Home Features Opinion Next-gen console launches are about more than (a lack of) exclusive games

Next-gen console launches are about more than (a lack of) exclusive games

The Xbox Series X/S and PS5 don't need an amazing game to be worthwhile at launch.

I am very excited to get my excessively sanitised hands on an Xbox Series X and PlayStation 5 this November, despite the prevailing notion there are no games, making either a foolish purchase, at least according to furious tweeters. In 2020, the Xbox Series X/S and PS5 are something to look forward to; it’s something positive on the horizon, and I cannot be more appreciative that both are forging ahead despite the obvious challenges.

Most of us have no idea when we will be able to cross state borders, let alone dust off our passports.

Many of us look forward to reconnecting with family and friends over the Christmas and new year period, but in 2020 that is far from assured; I dare not mention Zoom. Some of us are quarantined in bubbles around our suburbs and banned from the liberation that only after work drinks can provide, while others no longer have work to be liberated from. I am living with relative freedom compared to other parts of Australia (and the world), yet I have struggled this year without an aspiration — a holiday, concert, party, movie or even quick catch-up to look forward to. I have found myself reaching for something that isn’t there; until now.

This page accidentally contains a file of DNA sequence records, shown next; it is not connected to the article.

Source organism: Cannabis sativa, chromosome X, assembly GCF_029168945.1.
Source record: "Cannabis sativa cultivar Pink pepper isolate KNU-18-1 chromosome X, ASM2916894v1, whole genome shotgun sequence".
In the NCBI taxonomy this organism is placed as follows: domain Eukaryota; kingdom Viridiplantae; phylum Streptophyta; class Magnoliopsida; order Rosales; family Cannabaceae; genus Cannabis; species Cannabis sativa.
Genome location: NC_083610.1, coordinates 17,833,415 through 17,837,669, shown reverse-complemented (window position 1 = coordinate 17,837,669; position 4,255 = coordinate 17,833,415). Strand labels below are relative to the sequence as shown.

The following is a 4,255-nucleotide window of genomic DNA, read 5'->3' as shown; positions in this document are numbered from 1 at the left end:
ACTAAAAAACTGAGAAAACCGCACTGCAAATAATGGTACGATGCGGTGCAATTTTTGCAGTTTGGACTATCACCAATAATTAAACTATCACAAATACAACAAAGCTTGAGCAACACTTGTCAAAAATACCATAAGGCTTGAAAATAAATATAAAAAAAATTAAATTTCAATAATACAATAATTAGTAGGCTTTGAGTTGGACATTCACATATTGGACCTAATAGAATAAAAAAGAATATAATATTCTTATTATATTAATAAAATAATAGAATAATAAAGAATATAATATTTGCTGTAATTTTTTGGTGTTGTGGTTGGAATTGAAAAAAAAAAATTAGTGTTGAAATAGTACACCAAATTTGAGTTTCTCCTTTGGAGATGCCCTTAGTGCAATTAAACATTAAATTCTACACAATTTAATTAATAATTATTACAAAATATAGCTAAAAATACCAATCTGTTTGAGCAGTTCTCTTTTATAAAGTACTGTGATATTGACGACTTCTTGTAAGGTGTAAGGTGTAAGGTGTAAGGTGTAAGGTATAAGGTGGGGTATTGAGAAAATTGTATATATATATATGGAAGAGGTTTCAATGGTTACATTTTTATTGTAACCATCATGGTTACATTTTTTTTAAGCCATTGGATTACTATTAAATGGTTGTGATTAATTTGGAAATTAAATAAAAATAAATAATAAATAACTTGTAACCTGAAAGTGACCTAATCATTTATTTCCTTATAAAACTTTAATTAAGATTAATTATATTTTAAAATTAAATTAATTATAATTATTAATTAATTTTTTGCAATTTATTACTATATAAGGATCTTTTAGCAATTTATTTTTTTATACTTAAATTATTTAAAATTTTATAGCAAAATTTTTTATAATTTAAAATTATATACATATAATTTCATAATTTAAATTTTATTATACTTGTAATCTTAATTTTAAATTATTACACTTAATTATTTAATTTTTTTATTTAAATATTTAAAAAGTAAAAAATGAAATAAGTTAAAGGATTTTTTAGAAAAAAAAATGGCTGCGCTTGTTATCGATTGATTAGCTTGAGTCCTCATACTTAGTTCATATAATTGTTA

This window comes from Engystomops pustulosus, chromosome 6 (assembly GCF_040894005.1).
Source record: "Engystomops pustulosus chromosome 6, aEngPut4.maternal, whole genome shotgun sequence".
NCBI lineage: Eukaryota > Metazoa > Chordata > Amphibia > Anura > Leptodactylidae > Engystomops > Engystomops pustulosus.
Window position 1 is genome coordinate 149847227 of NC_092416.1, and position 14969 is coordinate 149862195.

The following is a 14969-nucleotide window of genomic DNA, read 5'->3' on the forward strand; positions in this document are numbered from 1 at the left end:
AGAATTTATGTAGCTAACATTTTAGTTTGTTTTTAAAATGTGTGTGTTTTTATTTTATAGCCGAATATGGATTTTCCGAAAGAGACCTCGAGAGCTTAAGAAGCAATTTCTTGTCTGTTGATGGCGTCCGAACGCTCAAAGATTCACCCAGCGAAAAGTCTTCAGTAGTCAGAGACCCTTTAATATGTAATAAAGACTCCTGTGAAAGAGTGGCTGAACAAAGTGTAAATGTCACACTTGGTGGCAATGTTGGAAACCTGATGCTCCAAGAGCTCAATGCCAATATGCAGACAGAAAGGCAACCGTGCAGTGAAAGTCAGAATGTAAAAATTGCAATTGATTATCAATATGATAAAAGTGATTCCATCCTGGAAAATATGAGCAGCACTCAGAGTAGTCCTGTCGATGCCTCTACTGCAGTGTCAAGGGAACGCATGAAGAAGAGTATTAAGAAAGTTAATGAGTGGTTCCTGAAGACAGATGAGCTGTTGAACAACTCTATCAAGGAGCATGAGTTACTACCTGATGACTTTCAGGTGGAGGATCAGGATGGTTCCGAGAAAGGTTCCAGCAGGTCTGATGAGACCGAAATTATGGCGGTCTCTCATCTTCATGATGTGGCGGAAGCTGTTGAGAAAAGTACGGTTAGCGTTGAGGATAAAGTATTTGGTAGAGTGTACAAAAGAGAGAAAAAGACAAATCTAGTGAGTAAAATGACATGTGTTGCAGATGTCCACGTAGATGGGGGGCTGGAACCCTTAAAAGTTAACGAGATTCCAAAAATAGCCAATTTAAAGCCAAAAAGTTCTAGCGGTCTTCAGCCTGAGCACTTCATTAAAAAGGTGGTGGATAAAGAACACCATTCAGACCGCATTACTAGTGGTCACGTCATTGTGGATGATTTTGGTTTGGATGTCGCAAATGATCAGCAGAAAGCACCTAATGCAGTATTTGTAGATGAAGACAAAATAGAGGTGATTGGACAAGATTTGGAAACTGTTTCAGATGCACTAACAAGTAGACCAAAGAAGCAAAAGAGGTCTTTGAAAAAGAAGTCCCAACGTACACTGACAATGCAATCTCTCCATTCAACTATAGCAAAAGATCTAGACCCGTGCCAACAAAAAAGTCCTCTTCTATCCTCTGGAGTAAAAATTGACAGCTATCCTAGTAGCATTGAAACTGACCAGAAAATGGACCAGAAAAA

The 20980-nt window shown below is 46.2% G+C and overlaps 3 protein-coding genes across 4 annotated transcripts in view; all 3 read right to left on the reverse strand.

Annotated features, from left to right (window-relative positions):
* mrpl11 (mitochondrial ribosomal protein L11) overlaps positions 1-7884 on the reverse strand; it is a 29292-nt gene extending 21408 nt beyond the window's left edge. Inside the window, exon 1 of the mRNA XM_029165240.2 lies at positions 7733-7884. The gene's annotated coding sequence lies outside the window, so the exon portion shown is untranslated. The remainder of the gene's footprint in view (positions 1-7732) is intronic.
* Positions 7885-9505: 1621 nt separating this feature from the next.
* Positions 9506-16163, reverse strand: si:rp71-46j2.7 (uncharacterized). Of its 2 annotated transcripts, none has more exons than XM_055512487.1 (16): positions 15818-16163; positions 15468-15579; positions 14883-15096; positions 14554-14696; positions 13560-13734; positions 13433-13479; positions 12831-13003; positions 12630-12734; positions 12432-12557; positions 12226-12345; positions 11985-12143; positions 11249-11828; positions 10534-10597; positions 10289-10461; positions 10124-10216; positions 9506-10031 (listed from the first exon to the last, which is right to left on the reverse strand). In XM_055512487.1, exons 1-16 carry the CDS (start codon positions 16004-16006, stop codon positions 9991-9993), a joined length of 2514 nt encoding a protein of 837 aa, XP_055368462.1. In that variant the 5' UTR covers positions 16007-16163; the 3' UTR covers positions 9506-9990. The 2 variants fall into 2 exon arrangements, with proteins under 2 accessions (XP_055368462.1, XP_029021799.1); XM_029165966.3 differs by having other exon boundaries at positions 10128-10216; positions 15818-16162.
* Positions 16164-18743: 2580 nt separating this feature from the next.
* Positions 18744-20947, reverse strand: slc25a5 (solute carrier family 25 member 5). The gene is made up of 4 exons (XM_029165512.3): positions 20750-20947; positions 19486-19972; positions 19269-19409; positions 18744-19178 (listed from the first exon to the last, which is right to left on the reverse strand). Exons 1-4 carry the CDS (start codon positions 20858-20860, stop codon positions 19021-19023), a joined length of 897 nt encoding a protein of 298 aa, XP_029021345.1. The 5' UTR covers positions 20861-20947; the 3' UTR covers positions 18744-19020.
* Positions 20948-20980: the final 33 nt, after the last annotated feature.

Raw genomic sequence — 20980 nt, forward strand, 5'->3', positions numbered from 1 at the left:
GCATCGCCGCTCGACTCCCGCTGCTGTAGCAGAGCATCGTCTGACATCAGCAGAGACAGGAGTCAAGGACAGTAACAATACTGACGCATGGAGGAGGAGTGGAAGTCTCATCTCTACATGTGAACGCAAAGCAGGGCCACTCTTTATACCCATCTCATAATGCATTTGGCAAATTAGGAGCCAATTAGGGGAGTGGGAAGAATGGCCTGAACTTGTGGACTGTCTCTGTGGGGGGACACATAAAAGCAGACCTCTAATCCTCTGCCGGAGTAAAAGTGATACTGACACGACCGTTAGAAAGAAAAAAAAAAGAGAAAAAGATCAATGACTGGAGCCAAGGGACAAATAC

This week Xbox circled the 10th of November on my barren 2020 calendar. It has given me excitement and motivation to surge forward, and a reason to use some of that banked leave seeking a purpose. There is now one day in 2020 that I genuinely want to arrive — Sony, please give me another one.

Xbox finally announcing its worst kept secret, the entry level Xbox Series S, with a meme on Twitter was not how this was supposed to go. Marketing departments the world over, who aren’t confined in lockdown, swarmed bottle shops as months of overtime were leaked ahead of next week’s official announcement.

But that is how things go in 2020, and a sense of relief swept social media, from gamers and employees of a global mega-corporation alike, that the console stalemate had been broken, as Xbox fully committed and announced a price and date for the Series X. It actually worked out really well for Xbox, and was the push it needed to generate its strongest marketing in years.

Before this unconventional sign of the times reveal, excitement for the looming new console generation was comatose.

Microsoft’s initially successful long-tail approach drip-feeding information started to unravel when its first gameplay reveal contained little actual gameplay. The momentum ground to a halt when backlash to an unpolished Halo Infinite saw the only killer launch title delayed.

PlayStation, meanwhile, kept its lips sealed until Xbox started to wobble. It struck in one fell swoop with a funky console reveal and some actual PS5 gameplay that skyrocketed its appeal. Executives followed up with confused messaging as to whether its big launch title, Spider-Man Miles Morales, is a proper sequel, a quick spin-off or DLC with a remaster; at the time, it appeared they didn’t know. Seemingly content that it had another 100 million seller in the bag, Sony shut-up shop and we’ve barely heard a whisper since.

The launch roadmaps have clearly been restricted for both platforms, but I don’t share the sentiment that this is a lacklustre launch. In 2020, it’s exactly what we need, but even had the world not imploded, this would have been a very different launch for both platforms.